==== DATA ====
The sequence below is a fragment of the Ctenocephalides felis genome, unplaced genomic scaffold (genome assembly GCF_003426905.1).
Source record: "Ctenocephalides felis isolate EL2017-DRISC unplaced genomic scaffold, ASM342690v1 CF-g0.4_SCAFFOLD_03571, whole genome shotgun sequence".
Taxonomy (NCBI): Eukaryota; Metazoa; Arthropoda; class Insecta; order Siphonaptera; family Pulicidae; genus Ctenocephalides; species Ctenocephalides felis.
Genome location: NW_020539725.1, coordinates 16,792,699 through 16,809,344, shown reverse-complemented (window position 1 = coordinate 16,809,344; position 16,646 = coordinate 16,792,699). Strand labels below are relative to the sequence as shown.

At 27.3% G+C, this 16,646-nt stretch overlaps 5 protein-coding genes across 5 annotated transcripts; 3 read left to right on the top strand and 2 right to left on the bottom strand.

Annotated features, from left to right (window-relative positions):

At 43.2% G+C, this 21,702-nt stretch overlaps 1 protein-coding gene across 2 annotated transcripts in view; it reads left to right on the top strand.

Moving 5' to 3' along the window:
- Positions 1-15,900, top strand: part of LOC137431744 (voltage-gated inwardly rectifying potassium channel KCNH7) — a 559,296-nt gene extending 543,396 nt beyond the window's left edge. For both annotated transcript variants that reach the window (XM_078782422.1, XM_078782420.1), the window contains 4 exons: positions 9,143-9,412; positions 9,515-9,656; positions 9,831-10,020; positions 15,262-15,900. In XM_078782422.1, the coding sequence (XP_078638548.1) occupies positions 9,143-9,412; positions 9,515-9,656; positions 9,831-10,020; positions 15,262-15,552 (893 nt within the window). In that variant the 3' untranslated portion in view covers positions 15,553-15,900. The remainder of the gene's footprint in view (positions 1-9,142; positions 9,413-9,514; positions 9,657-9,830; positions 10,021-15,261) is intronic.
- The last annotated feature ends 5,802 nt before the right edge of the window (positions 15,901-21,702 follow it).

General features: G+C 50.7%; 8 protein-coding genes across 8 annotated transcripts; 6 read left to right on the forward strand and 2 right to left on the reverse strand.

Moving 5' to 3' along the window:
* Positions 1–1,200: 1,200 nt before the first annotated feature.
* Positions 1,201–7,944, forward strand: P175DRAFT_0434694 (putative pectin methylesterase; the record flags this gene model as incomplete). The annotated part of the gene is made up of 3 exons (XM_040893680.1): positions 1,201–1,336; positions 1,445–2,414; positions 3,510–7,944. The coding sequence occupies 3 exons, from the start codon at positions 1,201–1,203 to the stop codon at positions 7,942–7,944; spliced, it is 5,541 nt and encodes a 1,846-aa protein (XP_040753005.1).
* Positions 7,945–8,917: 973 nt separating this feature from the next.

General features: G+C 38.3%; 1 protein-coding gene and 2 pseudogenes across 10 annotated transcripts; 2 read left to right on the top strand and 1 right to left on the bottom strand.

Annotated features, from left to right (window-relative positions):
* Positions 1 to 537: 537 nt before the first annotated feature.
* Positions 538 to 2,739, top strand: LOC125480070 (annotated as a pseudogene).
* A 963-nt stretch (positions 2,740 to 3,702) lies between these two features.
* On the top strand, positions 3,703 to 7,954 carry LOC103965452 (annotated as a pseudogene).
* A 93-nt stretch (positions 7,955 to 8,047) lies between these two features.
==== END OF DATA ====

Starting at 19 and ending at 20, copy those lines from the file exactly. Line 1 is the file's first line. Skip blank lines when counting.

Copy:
* Positions 538 to 2,739, top strand: LOC125480070 (annotated as a pseudogene).
* A 963-nt stretch (positions 2,740 to 3,702) lies between these two features.